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How To Give Feedback and Get Results

  • August 2, 2016
In my last post wrote about the different possible responses to feedback. A lot of the time, giving feedback or constructive criticism is less constructive than we might hope. At worst, it can create resentment and a decline in productivity.
So, how can you make sure you avoid negative or negligible responses to feedback? Here are my five top tips for becoming a Feedback Expert:

1. Be Positive.

Need to avoid the anxiety associated with Feedback? Make sure that you spend more time recognising achievements than offering criticism. When surveyed by the CIPD, only 13% of employees considered regular feedback one of the most important qualities in their boss; and yet ‘makes me feel my work counts’ and ‘recognises when I have done a good job’ – both key features of effective feedback – were considered important by nearly three times as many (36%). This shows that ‘feedback’ is considered a separate entity from the more positive, helpful encouragement that is expected from managers.

It’s high time we changed this perception. Engendering a positive attitude towards feedback boosts productivity and motivation. What’s more, it removes the conflict-inducing defensiveness of an employee who, offered feedback, is prepared for harsh criticism. Teach them to expect positivity, by being positive.

2. Be Clear

The most important thing about feedback is that it is a type of communication. Often, dressing it up as procedure diverts attention away from this crucial objective. What you are trying to do is communicate clearly where a person is succeeding and what they could do to improve their performance even more. The language you use to do this will have a big impact on how your feedback is received.

This comes back to the importance of being assertive. Being assertive is a powerful tool that relies on your personal conduct and choice of words. It involves a type of forcefulness that is different from aggression, and a level of respect that is more effective than over-politeness or submissive behaviour. Even though feedback might not always be as positive as you would wish, your team will appreciate an honest, direct approach, where they don’t have to second guess what you are saying, or feel the need to defend themselves.

3. Be Open

Feedback works best when you are working in an environment of mutual trust and respect. One way to nurture this environment is through communication: make yourself approachable. More importantly, make sure feedback goes both ways. By encouraging feedback form your staff, you will help to normalise the culture of feedback in the workplace, and remove the threatening stigma around constructive criticism.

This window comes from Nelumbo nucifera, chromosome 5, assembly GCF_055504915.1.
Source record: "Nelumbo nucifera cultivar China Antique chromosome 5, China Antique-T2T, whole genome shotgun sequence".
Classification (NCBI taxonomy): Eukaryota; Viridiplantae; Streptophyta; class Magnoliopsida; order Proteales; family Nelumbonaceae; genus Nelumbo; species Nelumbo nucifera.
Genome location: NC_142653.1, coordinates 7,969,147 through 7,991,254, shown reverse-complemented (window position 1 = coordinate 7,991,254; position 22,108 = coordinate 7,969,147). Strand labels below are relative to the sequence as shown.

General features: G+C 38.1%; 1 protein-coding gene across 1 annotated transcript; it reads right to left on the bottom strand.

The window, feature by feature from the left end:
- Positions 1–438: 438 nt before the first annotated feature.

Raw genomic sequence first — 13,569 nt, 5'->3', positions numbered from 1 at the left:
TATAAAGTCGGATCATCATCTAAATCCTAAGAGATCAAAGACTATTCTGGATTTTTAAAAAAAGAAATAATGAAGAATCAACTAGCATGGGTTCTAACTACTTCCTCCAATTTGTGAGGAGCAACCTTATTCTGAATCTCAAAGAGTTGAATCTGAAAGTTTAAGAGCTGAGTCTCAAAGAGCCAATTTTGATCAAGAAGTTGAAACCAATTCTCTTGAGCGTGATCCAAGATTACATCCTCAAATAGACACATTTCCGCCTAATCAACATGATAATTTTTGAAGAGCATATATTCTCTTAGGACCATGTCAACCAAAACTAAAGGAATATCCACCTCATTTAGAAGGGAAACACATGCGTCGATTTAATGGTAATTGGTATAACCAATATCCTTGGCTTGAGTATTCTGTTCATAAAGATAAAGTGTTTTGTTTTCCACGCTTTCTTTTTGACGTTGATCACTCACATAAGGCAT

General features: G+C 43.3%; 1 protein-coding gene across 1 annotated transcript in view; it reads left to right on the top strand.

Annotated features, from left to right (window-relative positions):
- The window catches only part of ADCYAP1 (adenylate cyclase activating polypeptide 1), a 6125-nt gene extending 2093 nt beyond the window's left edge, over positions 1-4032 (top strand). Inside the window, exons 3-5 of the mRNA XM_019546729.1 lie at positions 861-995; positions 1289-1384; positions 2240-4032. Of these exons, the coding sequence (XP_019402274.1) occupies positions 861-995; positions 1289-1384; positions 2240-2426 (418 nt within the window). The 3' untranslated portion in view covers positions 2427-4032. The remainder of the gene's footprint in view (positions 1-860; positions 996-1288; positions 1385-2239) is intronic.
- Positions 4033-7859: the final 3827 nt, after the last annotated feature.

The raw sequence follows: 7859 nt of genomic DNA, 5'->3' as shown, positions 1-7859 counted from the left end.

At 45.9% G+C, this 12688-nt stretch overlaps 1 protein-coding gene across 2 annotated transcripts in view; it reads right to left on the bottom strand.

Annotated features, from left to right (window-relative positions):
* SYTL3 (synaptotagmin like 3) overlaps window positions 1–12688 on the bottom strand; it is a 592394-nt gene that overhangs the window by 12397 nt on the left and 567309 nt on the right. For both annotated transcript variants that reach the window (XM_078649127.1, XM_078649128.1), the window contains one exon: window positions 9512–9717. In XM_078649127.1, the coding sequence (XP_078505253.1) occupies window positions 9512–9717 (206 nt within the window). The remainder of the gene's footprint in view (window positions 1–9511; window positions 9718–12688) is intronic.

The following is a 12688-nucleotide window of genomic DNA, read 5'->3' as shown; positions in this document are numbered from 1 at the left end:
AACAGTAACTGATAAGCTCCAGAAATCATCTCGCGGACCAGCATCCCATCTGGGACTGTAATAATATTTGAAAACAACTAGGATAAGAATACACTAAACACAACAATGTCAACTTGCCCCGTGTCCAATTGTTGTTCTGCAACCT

What’s more, by genuinely paying attention to your colleague’s comments, you might learn something about how best to interact with them. A lot of how you behave at work will come down to the personalities you are working with. The best way to encourage best practice is to pay attention to each individual, and to lead in a way that motivates them.

4. Set Objectives

79% of those surveyed by the CIPD said that feedback was most useful when it contained clear objectives. This doesn’t mean arbitrary goal-setting, to make sure you have a box to tick in the next performance review. Think of it instead as adding real value to your comments.

Whether feedback is positive or negative, it is seldom helpful to merely state the case. The most valuable part of feedback is suggestions as to how an employee can further evolve – regardless of how well they have already performed.

5. Be Constructive

Negative feedback can hinder even the most motivated employees. New research by psychologists at Kansas State University has shown that those who have a real desire to learn and grow are significantly bothered by negative criticisms.

But you can’t be positive all the time; sometimes, you need to highlight issues. The best way to do this is not to dwell on what hasn’t gone well, or invite your colleague to make excuses. Instead, try to start a genuine discussion on what could be done to improve the situation, and what support you as a manager can provide to help make sure they are performing to the best of their ability.

So how do you react when someone pulls you up on your performance, or when it falls to you to mentor another colleague?

Keep an eye out for the final instalment of ted Learnings feedback series later this week. And don’t forget to share your thoughts on this article below - of course, I’d welcome any feedback

Patrick Holtby

About the Author:
Patrick Holtby

Patrick has been part of the ted learning team since soon after the business was formed. He has worked extensively within transport, manufacturing and pharmaceutical sectors as well as in hospitality.

His specialties for Ted Learning include key behaviour skills such as personal effectiveness, customer service, handling conflict, and leadership and management development. Patrick has been instrumental in delivering many of our ILM Programmes and is a key ambassador in our business for delivering joined up, sustainable learning. He has an ILM Level 5 Excellent Trainer Award 2015 with The University of York.

For Ted Learning, Patrick delivers, Handling Conflict, Leadership and Management Development, Influencing and Negotiation Skills, Cracking Coaching Skills, Great Customer Experience, How to Be Effective at Work, Personal Resilience, Leading Through Change, How to Have Productive Conversations, Managing Performance, Managing Yourself and Others & How to Have Effective Meetings.

When not working for ted learning, Patrick a proud Yorkshireman enjoys baking, cycling, (to justify the baking!), open water swimming and skiing


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